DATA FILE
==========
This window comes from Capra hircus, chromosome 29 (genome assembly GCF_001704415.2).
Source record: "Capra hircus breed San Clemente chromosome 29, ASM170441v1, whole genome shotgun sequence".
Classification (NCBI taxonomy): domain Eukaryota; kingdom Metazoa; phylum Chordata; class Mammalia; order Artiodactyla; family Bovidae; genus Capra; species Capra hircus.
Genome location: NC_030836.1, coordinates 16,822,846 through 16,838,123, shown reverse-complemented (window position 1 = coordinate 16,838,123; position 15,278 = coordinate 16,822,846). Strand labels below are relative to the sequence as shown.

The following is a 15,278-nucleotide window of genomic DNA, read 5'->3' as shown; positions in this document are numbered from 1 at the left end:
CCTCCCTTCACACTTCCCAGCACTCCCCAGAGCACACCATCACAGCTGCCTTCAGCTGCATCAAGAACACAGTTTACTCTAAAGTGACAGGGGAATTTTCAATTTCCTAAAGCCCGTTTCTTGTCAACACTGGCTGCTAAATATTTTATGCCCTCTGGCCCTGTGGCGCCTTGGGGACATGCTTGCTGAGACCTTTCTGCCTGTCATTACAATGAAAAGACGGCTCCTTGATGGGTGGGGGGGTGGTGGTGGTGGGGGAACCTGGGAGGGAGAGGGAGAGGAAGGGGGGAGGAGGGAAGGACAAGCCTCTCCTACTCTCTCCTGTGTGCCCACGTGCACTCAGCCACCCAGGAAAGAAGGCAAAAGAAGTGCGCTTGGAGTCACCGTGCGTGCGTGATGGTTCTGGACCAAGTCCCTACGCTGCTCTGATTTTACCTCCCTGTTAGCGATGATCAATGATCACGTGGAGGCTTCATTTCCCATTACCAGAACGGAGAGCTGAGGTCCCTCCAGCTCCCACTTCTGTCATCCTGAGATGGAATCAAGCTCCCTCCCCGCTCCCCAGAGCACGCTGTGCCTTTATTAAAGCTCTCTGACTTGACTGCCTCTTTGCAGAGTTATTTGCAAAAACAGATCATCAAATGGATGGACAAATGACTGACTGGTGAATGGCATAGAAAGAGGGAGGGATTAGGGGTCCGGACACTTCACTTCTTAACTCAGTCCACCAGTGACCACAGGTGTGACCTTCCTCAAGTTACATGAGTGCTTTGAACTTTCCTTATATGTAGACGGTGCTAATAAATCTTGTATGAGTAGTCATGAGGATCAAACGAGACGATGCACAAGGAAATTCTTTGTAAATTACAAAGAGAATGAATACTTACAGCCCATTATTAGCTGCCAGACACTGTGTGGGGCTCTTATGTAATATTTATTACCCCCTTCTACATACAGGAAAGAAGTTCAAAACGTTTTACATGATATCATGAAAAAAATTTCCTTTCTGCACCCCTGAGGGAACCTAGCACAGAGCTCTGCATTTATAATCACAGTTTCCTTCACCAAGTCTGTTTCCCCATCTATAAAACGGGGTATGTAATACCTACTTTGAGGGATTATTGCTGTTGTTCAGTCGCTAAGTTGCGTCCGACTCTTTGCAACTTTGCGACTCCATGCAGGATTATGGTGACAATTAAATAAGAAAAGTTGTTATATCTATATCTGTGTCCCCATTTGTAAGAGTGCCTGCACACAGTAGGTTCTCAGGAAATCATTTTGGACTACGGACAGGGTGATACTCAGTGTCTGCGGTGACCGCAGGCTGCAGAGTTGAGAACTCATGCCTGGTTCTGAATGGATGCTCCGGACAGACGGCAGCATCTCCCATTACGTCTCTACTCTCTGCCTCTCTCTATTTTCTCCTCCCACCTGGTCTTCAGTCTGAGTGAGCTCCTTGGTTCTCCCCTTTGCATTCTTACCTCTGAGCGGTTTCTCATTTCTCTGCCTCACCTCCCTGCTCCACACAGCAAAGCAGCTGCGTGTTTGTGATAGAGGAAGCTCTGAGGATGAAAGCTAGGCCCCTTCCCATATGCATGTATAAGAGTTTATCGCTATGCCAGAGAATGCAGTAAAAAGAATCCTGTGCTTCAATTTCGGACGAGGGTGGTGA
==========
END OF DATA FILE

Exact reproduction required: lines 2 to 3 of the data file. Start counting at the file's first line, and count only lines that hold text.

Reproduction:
Source record: "Capra hircus breed San Clemente chromosome 29, ASM170441v1, whole genome shotgun sequence".
Classification (NCBI taxonomy): domain Eukaryota; kingdom Metazoa; phylum Chordata; class Mammalia; order Artiodactyla; family Bovidae; genus Capra; species Capra hircus.